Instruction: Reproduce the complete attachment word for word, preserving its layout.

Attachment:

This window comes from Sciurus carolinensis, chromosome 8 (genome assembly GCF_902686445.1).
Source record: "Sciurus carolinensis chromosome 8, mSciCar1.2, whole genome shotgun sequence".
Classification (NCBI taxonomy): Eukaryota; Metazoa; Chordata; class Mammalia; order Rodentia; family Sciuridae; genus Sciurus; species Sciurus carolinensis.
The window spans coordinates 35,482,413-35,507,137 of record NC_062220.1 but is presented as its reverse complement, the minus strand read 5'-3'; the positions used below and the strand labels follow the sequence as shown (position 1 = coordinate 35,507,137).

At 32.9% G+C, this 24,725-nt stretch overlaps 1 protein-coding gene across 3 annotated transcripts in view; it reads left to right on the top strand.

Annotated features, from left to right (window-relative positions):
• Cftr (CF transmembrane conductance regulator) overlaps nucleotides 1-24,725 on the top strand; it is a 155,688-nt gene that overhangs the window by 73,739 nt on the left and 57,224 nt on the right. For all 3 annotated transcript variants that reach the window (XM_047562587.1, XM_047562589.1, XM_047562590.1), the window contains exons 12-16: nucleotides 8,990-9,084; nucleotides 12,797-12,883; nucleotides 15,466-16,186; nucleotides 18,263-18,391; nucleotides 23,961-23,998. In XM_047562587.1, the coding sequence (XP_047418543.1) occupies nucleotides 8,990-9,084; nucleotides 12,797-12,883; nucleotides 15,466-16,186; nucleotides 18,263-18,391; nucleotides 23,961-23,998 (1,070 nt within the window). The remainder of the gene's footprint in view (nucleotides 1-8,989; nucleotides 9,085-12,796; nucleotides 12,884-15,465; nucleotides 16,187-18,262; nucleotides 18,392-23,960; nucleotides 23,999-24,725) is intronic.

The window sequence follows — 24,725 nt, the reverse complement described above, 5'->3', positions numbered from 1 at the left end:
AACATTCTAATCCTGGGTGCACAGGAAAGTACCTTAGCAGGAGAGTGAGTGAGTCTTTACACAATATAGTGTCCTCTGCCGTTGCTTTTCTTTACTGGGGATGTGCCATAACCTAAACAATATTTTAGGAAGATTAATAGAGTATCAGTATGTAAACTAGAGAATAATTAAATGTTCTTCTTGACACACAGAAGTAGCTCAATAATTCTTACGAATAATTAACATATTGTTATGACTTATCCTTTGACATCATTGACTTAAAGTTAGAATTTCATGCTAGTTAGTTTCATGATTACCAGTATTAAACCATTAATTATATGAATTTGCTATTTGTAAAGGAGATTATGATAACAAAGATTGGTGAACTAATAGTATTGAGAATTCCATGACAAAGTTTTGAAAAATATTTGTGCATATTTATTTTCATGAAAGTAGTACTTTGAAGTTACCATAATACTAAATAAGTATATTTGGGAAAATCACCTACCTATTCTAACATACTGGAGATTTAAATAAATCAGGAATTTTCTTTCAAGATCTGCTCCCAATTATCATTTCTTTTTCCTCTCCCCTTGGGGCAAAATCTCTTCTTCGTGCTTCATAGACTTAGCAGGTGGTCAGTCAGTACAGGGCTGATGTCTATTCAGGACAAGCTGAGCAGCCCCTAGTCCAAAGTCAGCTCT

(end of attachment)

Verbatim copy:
This window comes from Sciurus carolinensis, chromosome 8 (genome assembly GCF_902686445.1).
Source record: "Sciurus carolinensis chromosome 8, mSciCar1.2, whole genome shotgun sequence".
Classification (NCBI taxonomy): Eukaryota; Metazoa; Chordata; class Mammalia; order Rodentia; family Sciuridae; genus Sciurus; species Sciurus carolinensis.
The window spans coordinates 35,482,413-35,507,137 of record NC_062220.1 but is presented as its reverse complement, the minus strand read 5'-3'; the positions used below and the strand labels follow the sequence as shown (position 1 = coordinate 35,507,137).

At 32.9% G+C, this 24,725-nt stretch overlaps 1 protein-coding gene across 3 annotated transcripts in view; it reads left to right on the top strand.

Annotated features, from left to right (window-relative positions):
• Cftr (CF transmembrane conductance regulator) overlaps nucleotides 1-24,725 on the top strand; it is a 155,688-nt gene that overhangs the window by 73,739 nt on the left and 57,224 nt on the right. For all 3 annotated transcript variants that reach the window (XM_047562587.1, XM_047562589.1, XM_047562590.1), the window contains exons 12-16: nucleotides 8,990-9,084; nucleotides 12,797-12,883; nucleotides 15,466-16,186; nucleotides 18,263-18,391; nucleotides 23,961-23,998. In XM_047562587.1, the coding sequence (XP_047418543.1) occupies nucleotides 8,990-9,084; nucleotides 12,797-12,883; nucleotides 15,466-16,186; nucleotides 18,263-18,391; nucleotides 23,961-23,998 (1,070 nt within the window). The remainder of the gene's footprint in view (nucleotides 1-8,989; nucleotides 9,085-12,796; nucleotides 12,884-15,465; nucleotides 16,187-18,262; nucleotides 18,392-23,960; nucleotides 23,999-24,725) is intronic.

The window sequence follows — 24,725 nt, the reverse complement described above, 5'->3', positions numbered from 1 at the left end:
AACATTCTAATCCTGGGTGCACAGGAAAGTACCTTAGCAGGAGAGTGAGTGAGTCTTTACACAATATAGTGTCCTCTGCCGTTGCTTTTCTTTACTGGGGATGTGCCATAACCTAAACAATATTTTAGGAAGATTAATAGAGTATCAGTATGTAAACTAGAGAATAATTAAATGTTCTTCTTGACACACAGAAGTAGCTCAATAATTCTTACGAATAATTAACATATTGTTATGACTTATCCTTTGACATCATTGACTTAAAGTTAGAATTTCATGCTAGTTAGTTTCATGATTACCAGTATTAAACCATTAATTATATGAATTTGCTATTTGTAAAGGAGATTATGATAACAAAGATTGGTGAACTAATAGTATTGAGAATTCCATGACAAAGTTTTGAAAAATATTTGTGCATATTTATTTTCATGAAAGTAGTACTTTGAAGTTACCATAATACTAAATAAGTATATTTGGGAAAATCACCTACCTATTCTAACATACTGGAGATTTAAATAAATCAGGAATTTTCTTTCAAGATCTGCTCCCAATTATCATTTCTTTTTCCTCTCCCCTTGGGGCAAAATCTCTTCTTCGTGCTTCATAGACTTAGCAGGTGGTCAGTCAGTACAGGGCTGATGTCTATTCAGGACAAGCTGAGCAGCCCCTAGTCCAAAGTCAGCTCT